The words of Jesus are for us today:
“Come to me, all you who are weary and burdened, and I will give you rest. Take my yoke upon you and learn from me, for I am gentle and humble in heart, and you will find rest for your souls. For my yoke is easy and my burden is light.”
“See, I will create
new heavens and a new earth.
The former things will not be remembered,
nor will they come to mind.
Essentially what seems to be at the heart of this picture is the curse of Genesis 3 being removed in what is nothing less than a new creation. Maybe making the old new, or making something brand new that has similarities to the old. Different, either way.
So much that occupies our minds is destined to be forgotten forever. I know this application is not quite what the passage above is getting at, but it’s nevertheless apt from it, I think. What I’m thinking of is perhaps made more clear by our Lord’s words in the parable of the sower:
Still others, like seed sown among thorns, hear the word; but the worries of this life, the deceitfulness of wealth and the desires for other things come in and choke the word, making it unfruitful.
This reminds us of our Lord’s teaching in the Sermon on the Mount, telling us to store up for ourselves treasures in heaven, rather than treasures on earth, and not to worry about material provisions since we are in the Father’s care. But instead, to seek first God’s kingdom and righteousness, knowing all of our needs will be met (Matthew 6:19-34).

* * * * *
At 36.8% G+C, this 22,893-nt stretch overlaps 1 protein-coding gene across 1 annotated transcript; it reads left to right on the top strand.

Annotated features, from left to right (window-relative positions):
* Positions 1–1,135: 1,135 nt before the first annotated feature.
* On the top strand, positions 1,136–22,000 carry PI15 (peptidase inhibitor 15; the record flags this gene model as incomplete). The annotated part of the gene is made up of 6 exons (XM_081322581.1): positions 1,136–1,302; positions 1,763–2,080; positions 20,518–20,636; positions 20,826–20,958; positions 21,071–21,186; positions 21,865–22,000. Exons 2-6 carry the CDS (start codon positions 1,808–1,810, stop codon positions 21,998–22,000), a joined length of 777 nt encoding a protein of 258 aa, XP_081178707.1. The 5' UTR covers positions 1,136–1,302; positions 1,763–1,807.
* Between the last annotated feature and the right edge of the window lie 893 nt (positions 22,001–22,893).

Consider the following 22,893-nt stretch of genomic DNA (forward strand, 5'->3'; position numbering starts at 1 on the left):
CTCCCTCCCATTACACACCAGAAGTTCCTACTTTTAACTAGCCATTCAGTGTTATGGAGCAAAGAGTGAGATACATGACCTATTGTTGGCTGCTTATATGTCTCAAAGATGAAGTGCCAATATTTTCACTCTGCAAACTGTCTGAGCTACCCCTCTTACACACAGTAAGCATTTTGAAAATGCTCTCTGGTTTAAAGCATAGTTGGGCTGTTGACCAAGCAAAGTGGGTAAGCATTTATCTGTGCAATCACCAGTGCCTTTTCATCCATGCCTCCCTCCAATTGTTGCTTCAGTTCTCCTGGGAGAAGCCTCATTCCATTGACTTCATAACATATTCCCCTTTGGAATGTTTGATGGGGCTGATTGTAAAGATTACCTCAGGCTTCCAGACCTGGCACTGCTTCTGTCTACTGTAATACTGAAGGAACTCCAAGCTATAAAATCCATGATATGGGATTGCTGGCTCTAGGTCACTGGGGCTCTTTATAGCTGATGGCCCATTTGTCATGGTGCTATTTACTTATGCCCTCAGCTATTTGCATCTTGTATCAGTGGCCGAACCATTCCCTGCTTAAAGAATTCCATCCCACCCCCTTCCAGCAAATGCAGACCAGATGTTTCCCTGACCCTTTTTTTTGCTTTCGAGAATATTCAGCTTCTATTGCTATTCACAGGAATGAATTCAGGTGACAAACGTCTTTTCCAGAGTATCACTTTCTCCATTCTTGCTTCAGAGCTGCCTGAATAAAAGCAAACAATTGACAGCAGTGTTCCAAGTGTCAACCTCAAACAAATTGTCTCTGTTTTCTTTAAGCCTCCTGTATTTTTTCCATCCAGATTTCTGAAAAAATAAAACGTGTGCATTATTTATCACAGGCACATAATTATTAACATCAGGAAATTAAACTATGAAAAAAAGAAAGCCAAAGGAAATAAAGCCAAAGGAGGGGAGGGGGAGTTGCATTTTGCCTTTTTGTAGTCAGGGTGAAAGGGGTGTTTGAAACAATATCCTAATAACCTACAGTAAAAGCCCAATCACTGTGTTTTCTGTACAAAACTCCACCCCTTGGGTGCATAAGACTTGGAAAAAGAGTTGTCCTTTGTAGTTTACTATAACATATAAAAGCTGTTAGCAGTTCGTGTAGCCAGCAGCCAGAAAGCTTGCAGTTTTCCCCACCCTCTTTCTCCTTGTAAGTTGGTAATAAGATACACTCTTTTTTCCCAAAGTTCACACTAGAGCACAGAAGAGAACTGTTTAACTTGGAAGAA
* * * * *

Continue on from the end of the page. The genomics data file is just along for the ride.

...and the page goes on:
There is no question that we have responsibilities on earth that we would just as soon forget even now. But insofar as they are connected to that which lasts, we need to do as well as we can in fulfilling such.
What lasts is the love of God that is in Jesus and present to us by the Spirit. We want to live in that love, and share that love with everyone, particularly our families, where often the rubber meets the road as to just what kind of people we really are, and more importantly, are becoming. And we have special responsibility to them. I think of Paul’s words:
Anyone who does not provide for their relatives, and especially for their own household, has denied the faith and is worse than an unbeliever.